I think that the bar is set low for Fox though, at least in terms of wins. The Broncos need to be competitive enough in the AFC West and maybe come away with six or seven wins overall before the front office hits the panic button on Fox.

Last season in Carolina, Fox was set on Matt Moore as his starting quarterback—so much so that the team cut Jake Delhomme, their starter for seven seasons. But when things went south quickly, Fox heard the cries of the fanbase for the “Golden Boy,” Jimmy Clausen. Clausen started for a few weeks and then Moore was again named the starter.

With the rise of the former fan favorite, Brady Quinn, in recent weeks in Denver, it’s very interesting how things seem to recycle around amongst the league’s bottom feeders. Quinn was acquired from the Browns for Peyton Hillis (one of McDaniels’ most infamous trades), when the Browns decided to go a different direction, signing Delhomme to a two-year deal.

Quinn’s ascent to the No. 2 slot on the depth chart was not particularly surprising with Tim Tebow’s struggles in training camp and then the second preseason game, where Tebow as the third-stringer had no chance to showcase any of his talents as he handed the ball off and was asked to run and slide to run down the clock in the one-sided preseason game against the Buffalo Bills.

It is curious that a coach would run down the clock in a preseason game, basically a training exercise to see the talents your team possesses before the start of the regular season.

If the Broncos get off to a rough start similar to last season, look for Orton to receive the blame, as is the case for most starting quarterbacks in the league. In favor of Orton, Quinn would be Fox’s first choice, and if playing for more draft picks next season, Fox would turn to Tebow.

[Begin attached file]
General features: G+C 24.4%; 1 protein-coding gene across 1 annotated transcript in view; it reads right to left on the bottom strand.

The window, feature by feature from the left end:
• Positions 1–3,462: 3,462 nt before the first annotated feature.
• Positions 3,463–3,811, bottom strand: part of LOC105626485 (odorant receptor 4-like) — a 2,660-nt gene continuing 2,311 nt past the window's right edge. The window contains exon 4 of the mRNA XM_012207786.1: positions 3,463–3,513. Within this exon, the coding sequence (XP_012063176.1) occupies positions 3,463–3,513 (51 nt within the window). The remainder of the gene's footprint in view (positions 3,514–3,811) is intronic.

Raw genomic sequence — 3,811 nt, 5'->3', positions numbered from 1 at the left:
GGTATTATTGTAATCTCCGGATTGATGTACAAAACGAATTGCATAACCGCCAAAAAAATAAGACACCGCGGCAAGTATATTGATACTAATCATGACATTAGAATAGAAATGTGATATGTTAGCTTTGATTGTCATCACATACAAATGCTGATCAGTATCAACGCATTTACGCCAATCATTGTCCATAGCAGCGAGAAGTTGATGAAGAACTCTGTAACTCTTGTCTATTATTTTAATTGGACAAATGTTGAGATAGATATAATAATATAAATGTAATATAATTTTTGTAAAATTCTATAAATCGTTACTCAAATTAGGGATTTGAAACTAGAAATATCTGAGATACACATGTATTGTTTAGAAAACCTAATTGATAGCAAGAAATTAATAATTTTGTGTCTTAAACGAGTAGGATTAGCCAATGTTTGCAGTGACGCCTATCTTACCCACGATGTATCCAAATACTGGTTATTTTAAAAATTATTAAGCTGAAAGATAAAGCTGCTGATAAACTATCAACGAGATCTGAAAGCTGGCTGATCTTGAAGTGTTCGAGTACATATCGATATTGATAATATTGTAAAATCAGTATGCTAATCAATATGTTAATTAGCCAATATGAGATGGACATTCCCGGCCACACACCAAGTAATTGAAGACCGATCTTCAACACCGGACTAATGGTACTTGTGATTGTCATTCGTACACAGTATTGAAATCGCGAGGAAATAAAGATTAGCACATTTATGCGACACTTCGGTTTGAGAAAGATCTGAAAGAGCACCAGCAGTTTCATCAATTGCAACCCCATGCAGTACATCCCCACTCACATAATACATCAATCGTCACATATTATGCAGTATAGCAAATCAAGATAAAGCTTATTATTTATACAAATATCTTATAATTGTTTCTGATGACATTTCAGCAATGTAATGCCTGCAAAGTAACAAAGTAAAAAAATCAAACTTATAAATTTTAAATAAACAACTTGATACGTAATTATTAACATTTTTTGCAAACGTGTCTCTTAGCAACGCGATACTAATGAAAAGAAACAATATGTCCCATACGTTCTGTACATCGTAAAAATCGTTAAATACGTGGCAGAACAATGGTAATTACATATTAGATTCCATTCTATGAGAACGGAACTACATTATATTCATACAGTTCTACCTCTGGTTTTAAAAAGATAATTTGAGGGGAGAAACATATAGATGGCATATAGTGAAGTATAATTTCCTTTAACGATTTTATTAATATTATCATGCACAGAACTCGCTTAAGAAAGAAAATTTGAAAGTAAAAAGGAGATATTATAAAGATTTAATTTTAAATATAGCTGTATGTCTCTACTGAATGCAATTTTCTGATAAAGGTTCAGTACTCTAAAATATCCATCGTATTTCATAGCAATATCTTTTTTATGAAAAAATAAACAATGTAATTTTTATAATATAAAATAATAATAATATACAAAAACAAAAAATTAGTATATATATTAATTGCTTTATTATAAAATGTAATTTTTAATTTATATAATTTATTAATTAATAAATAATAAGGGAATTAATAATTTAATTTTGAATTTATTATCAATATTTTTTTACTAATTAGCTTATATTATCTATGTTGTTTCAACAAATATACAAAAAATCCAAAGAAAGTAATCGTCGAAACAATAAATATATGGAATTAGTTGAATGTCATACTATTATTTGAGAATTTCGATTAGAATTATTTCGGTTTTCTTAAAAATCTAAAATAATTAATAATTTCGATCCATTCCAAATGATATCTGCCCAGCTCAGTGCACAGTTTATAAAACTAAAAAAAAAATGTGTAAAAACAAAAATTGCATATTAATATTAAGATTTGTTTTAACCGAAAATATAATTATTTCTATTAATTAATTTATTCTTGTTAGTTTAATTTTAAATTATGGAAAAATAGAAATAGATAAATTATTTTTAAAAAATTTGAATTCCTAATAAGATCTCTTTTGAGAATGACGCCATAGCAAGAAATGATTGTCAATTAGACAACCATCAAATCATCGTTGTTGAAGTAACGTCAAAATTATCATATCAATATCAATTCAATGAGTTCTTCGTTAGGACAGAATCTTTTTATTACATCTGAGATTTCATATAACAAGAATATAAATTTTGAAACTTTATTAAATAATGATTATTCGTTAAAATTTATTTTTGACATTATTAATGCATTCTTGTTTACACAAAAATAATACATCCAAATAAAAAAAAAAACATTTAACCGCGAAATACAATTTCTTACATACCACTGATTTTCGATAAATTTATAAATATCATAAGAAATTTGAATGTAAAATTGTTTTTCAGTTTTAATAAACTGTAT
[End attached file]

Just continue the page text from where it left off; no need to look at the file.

In my estimation, this will be Orton’s last stand in Denver as the starting quarterback. His contract ends this season and he will be looking for big-time money that the Broncos won’t want to pay him unless he is the reason that they put together a stellar season, which would be a shocker to the rest of the league.

I expect next offseason will be another quarterback controversy with Orton out of the picture and fans continually irritated by another below-average, playoff-missing season by the Broncos, calling to start Tebow.

Ultimately, the Broncos need to draft a quarterback or trade for a quarterback whom they believe can get the franchise behind them and really take the team to the next level.

Look at the Arizona Cardinals—they believe in Kevin Kolb. Do I think they will succeed with Kolb? No. But they do—they have given up a great deal to acquire Kolb, and they are going to get behind him to push him to succeed. Their franchise’s future in the short term depends on his development and achievements. If the project fails, like most NFL teams, they go back to the drawing board to find the next great quarterback.

Denver needs to go through this process and upper management needs to stick with it and see it through to the end, not give up on it after they fire the head coach—for example, see Tebow. Until they do that, they will be rotating through quarterbacks for the next 10-plus years or so.

John Fox's Denver Broncos Struggle to Run the Ball, Stop the Run

The Denver Broncos' point of emphasis on offense this offseason has been the running game. Saturday night against the Buffalo Bills, Head Coach John Fox and Co. saw the Broncos' top two rushers, expected to carry the load in 2011, pick up 34 yards on 11 carries. Stopping the run has been Fox’s point of emphasis on defense. However, right now, the defensive line has been struggling to bottle up opposing offenses’ running backs.

The Broncos backfield is going the wrong direction (on both sides of the ball).

Not only did the Broncos top two rushers, Knowshon Moreno and Willis McGahee, average only 3.1 yards rushing, but they faced the Buffalo Bills, the only team in the NFL last season, behind the Broncos’ beleaguered defense in opposing rushing yards allowed per game.

The backups, Brandon Minor, 6 rushes for 24 yards, Lance Ball, 7 rushes for 20 yards, Jeremiah Johnson, 5 rushes for 16 yards, didn’t fare too much better.